The rotator cuff is a group of four muscles that connect the upper arm (humerus) to the shoulder blade (scapula) to stabilise the shoulder. The tendons of these muscles pass directly under a bony prominence of the scapula (the acromion) through a tight space. If the tendons and their sac of fluid (a bursa) rub against this bony prominence, they can become inflamed and swollen.
Signs and Symptoms
As the tendons swell they become pinched in the tight space under the acromion. This leads to pain when the arm is raised. Sometimes this condition is caused by a single episode of trauma but more commonly it comes on over a period of a few weeks. Typically the pain begins when the arm is raised above the horizontal and is felt on the upper aspect of the shoulder and down the arm.
After discussing your symptoms and examining you thoroughly, an X-ray is taken to exclude arthritis and other shoulder conditions. An ultrasound scan of the shoulder is then carried out to ensure the tendons are not torn and to examine them in motion. In our One-Stop Shoulder Clinic you will be scanned during your first appointment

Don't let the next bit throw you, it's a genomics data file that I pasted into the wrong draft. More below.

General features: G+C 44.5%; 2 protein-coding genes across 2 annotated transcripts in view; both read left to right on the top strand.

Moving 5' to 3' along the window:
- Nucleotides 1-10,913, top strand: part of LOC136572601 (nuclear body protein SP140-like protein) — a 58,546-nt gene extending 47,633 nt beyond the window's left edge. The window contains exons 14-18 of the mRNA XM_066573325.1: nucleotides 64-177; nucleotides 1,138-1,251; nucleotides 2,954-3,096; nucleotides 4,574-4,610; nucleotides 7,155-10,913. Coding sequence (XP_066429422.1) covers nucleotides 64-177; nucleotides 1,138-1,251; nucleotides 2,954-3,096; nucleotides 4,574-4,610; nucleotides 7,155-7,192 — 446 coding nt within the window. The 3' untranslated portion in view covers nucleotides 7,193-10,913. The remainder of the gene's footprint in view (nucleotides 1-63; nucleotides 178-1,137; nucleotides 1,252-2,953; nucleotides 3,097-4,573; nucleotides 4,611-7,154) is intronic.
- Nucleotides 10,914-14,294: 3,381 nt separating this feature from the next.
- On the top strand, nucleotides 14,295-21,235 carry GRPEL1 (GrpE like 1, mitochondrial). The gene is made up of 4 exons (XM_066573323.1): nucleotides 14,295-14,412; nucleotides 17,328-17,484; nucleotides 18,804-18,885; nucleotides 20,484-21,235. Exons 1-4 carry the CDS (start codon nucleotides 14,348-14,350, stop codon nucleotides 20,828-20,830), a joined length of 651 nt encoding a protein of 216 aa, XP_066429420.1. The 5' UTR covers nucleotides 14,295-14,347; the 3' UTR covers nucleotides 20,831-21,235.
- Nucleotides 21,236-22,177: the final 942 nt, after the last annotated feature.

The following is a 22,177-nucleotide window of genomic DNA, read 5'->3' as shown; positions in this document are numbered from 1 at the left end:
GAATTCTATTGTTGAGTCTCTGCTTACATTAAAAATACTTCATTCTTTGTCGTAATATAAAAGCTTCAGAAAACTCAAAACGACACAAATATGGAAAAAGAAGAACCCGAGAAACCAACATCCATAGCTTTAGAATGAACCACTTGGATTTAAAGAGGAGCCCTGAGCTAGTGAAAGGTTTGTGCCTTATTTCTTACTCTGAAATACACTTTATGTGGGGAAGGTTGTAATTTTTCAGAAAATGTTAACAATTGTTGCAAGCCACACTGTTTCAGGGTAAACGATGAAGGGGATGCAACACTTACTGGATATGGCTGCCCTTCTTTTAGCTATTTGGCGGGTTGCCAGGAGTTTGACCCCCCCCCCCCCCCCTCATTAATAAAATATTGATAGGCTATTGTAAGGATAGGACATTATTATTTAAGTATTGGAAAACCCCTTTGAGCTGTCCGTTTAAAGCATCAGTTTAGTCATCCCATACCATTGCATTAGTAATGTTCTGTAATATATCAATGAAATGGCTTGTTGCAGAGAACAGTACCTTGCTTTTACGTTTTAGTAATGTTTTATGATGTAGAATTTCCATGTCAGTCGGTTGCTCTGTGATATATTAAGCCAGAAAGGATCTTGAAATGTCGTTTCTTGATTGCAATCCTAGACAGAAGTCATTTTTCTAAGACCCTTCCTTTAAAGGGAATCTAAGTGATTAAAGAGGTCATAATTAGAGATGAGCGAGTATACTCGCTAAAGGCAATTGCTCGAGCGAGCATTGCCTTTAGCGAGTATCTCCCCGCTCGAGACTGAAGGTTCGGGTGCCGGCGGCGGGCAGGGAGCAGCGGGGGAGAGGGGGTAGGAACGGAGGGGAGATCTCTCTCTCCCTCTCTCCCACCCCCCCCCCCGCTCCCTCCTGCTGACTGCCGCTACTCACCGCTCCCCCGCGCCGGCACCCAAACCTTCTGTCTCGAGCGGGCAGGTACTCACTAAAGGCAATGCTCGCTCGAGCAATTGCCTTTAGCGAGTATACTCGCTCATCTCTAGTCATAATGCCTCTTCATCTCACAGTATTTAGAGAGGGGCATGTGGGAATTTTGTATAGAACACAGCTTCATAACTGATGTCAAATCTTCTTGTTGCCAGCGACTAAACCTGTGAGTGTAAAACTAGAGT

This depends on the symptoms. Long-term relief can sometimes be achieved through anti-inflammatory medications and avoidance of aggravating activities. However, an injection of local anaesthetic and steroid into the shoulder may be necessary to settle the acute episode. As the inflammation subsides, physiotherapy exercises are encouraged to help strengthen the shoulder.
If the inflammation persists despite the treatments above, or if the symptoms are particularly troublesome, arthroscopic (keyhole) surgery may be considered. During this procedure the whole joint is visualised so an exact technique to relieve the tendons can be used. Full details of these techniques will be discussed at your appointment.